U.S. stocks rose Wednesday morning after a pair of encouraging reports about the housing market.
Home sales jumped to the highest level in more than two years in August, the National Association of Realtors reported. The trade group said sales rose 7.8 percent to a seasonally adjusted annual rate of 4.82 million, the most since May 2010.
Earlier, the government had reported that construction of new single-family homes in August also occurred at the fastest rate in more than two years. Construction of all new homes rose to a seasonally adjusted rate of 750,000.
Stocks of homebuilders rose sharply after news crossed at 10 a.m. about the big jump in home sales. They had already started higher following the government's report on new home construction. D.R. Horton rose 60 cents to $21.95, Beazer Homes USA rose 11 cents to $3.64, and KB Home rose 33 cents to $13.03.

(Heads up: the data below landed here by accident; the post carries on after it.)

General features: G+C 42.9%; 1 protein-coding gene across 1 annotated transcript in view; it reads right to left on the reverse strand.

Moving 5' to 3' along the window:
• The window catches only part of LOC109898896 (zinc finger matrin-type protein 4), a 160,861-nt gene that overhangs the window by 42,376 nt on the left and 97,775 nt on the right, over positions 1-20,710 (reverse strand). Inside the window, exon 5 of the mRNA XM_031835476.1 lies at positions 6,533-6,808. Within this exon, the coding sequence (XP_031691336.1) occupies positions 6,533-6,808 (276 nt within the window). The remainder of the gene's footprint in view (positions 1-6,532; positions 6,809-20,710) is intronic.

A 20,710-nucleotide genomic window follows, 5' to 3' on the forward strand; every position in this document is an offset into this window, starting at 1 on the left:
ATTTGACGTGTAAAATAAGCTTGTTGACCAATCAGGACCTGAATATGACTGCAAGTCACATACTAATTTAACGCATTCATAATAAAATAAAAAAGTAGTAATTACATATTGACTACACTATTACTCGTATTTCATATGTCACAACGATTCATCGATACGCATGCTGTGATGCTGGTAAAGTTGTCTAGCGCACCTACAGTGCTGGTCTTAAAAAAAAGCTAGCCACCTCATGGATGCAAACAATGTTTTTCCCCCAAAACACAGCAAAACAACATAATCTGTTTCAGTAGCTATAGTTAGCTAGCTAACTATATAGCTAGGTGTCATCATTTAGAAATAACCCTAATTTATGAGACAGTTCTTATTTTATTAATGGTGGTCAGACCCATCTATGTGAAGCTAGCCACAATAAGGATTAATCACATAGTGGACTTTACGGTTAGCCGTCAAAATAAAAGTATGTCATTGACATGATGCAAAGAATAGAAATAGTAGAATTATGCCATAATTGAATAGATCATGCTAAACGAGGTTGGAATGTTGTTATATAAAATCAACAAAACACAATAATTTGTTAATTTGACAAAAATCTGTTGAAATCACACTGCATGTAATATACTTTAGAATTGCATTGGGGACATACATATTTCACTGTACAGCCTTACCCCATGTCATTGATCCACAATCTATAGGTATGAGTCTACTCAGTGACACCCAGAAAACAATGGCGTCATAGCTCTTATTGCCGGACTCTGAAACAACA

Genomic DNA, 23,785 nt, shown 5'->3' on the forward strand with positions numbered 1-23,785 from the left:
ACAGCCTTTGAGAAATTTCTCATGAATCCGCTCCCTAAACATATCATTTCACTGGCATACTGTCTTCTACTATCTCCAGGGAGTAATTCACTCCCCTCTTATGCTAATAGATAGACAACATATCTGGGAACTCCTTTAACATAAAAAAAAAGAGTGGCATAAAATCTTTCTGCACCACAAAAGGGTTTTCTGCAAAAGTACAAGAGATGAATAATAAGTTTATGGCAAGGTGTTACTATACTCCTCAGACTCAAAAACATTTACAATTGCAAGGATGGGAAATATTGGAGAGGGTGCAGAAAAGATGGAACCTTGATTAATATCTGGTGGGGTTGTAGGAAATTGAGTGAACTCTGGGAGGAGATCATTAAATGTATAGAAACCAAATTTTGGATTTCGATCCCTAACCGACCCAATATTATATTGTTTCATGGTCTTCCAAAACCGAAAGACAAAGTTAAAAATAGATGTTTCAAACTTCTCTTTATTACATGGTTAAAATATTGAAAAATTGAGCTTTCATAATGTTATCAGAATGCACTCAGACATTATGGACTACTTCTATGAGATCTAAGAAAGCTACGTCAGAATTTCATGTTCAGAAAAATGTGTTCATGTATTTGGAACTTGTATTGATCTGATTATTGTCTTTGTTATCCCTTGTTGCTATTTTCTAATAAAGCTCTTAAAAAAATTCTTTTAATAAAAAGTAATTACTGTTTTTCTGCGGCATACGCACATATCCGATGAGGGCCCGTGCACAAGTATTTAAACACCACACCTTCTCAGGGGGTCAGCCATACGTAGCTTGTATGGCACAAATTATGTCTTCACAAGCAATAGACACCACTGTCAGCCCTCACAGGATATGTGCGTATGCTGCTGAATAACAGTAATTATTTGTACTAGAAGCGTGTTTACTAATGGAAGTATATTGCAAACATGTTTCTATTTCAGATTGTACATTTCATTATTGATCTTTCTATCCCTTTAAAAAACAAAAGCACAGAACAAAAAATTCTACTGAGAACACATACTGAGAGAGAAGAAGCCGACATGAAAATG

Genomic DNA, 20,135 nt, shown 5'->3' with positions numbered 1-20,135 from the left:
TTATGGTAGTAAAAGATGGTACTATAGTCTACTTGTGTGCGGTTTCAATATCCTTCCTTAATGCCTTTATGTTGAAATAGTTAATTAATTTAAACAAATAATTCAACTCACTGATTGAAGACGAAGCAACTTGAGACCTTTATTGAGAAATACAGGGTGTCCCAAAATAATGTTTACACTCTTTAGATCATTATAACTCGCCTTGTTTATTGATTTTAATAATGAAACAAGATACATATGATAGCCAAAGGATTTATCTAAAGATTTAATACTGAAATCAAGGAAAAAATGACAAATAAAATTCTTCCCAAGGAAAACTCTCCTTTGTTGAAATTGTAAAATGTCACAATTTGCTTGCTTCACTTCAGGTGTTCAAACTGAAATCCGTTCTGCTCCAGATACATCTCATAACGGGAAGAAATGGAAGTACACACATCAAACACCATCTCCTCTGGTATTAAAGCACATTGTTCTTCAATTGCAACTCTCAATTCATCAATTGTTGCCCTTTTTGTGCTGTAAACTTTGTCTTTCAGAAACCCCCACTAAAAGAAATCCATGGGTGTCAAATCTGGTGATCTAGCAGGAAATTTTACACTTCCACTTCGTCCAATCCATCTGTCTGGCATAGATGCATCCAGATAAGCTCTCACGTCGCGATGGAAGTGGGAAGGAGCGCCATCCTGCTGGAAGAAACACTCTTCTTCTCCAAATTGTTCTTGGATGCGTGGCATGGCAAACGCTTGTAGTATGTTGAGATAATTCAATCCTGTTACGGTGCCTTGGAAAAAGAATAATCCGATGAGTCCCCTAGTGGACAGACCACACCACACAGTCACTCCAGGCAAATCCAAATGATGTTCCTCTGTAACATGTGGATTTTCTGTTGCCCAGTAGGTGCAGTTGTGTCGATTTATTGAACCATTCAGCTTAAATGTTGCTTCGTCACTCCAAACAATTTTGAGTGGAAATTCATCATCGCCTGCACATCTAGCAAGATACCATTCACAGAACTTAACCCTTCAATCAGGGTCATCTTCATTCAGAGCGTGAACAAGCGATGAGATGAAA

World markets rose earlier after the Bank of Japan announced a massive asset purchasing plan similar to what the Federal Reserve approved last week. Japan's main index hit a four-month high.
The Dow Jones industrial average rose 42 points to 13,606 after a half-hour of trading. The Standard & Poor's 500 index rose three to 1,462. The Nasdaq composite index rose four to 3,181.
The yield on the 10-year Treasury note fell to 1.78 percent from 1.81 percent late Tuesday as demand for safe investments increased. A bond's yield falls as its price rises.
In corporate news, Cracker Barrel leapt $4.99, or 8 percent, to $68.61 after the purveyor of country cooking and homespun curios said it doubled its net income in the fiscal fourth quarter.
General Mills added 52 cents to $39.83 after saying its fiscal first-quarter net income increased 35 percent because of yogurt sales overseas.